The University of Alicante has discovered that the pigment present in the water in the salt lakes of Santa Pola is capable of stopping the growth of cancer cells.
The Salinas de Santa Pola Natural Park is a wetland characterised by the pink colour of its waters due to a pigment. Located in the coastal area of the Bay of Santa Pola (Alicante), the salt pans have an area of 2,470 hectares where the presence of flamingos and stilts is constant.
In addition, the most striking thing about the area is its striking pink colour, a natural phenomenon whose responsibility lies with a pigment existing in its waters. The University of Alicante has published a study on the antioxidant effect of this pigment.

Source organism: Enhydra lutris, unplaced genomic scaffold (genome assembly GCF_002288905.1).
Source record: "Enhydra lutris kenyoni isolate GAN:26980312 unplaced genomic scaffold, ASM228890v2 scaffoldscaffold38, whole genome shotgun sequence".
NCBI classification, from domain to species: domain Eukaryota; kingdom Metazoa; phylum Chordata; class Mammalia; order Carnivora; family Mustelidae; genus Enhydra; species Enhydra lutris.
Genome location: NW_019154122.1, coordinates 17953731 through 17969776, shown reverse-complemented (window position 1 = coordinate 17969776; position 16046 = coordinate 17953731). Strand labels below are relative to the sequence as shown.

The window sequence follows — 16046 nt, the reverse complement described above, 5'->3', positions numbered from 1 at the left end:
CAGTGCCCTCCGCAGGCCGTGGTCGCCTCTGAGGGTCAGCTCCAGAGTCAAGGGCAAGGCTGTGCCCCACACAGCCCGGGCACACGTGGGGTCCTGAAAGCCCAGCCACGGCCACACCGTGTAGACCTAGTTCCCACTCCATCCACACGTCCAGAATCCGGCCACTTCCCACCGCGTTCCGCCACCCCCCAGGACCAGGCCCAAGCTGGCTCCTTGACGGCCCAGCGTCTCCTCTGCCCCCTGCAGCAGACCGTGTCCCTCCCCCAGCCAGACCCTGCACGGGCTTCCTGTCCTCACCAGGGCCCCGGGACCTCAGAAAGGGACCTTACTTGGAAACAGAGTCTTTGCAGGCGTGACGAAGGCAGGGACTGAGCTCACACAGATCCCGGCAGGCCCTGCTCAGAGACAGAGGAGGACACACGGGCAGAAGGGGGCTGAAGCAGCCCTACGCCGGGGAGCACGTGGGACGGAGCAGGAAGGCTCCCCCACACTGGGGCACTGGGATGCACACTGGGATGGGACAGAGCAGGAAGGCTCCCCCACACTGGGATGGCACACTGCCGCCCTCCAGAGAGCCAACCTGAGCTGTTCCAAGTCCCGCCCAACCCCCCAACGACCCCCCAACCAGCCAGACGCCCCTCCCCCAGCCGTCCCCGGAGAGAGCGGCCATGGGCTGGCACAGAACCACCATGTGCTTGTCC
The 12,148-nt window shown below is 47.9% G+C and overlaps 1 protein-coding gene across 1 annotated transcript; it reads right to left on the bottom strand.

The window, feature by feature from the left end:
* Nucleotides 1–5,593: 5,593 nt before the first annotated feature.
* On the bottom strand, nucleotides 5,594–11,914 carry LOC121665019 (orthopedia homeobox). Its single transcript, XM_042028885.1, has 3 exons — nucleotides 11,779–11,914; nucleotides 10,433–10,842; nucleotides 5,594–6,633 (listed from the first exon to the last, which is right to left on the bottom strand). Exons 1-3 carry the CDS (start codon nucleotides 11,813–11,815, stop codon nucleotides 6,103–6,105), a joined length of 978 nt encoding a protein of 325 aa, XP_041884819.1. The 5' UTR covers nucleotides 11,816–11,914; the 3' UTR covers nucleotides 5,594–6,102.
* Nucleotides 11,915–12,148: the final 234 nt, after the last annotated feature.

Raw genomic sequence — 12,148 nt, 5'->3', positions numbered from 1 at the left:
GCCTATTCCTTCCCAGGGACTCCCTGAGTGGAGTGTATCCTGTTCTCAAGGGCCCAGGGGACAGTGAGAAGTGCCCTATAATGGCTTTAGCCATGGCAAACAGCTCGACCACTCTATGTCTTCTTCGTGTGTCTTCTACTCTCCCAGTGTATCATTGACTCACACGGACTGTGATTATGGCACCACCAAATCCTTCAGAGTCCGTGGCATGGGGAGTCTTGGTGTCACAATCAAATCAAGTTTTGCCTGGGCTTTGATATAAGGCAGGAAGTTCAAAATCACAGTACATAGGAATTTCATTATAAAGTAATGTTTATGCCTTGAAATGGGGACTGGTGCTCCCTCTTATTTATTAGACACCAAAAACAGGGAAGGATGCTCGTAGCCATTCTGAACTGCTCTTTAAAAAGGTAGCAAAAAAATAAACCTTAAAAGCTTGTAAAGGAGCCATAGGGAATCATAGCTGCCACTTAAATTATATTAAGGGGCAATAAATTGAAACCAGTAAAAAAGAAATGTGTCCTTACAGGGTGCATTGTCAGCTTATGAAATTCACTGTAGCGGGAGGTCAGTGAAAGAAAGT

Researchers have shown that bacterioruberin possesses anticancer qualities that paralyse the development of toxic cells. In addition, the antitumor capacity of this microorganism has been tested in various types of breast cancer and its results have been published in the journal Nature Scientific Report.
The starting signal for the research was given by a doctoral thesis from the University of Alicante in which the antioxidant activity of the pigment was demonstrated (300 times higher than that of other antioxidants), which would allow it to be used as a treatment for other diseases such as diabetes.
Subsequently, the UA team of researchers verified ‘in vitro’ the effect of this pigment on breast cancer cells, reaching the conclusion that it limits the ability of cancer cells to grow.
The university highlights this research as a finding that opens the door to Biomedicine with the possibility of designing new strategies in the fight against cancer through the use of natural compounds that are not harmful to the body.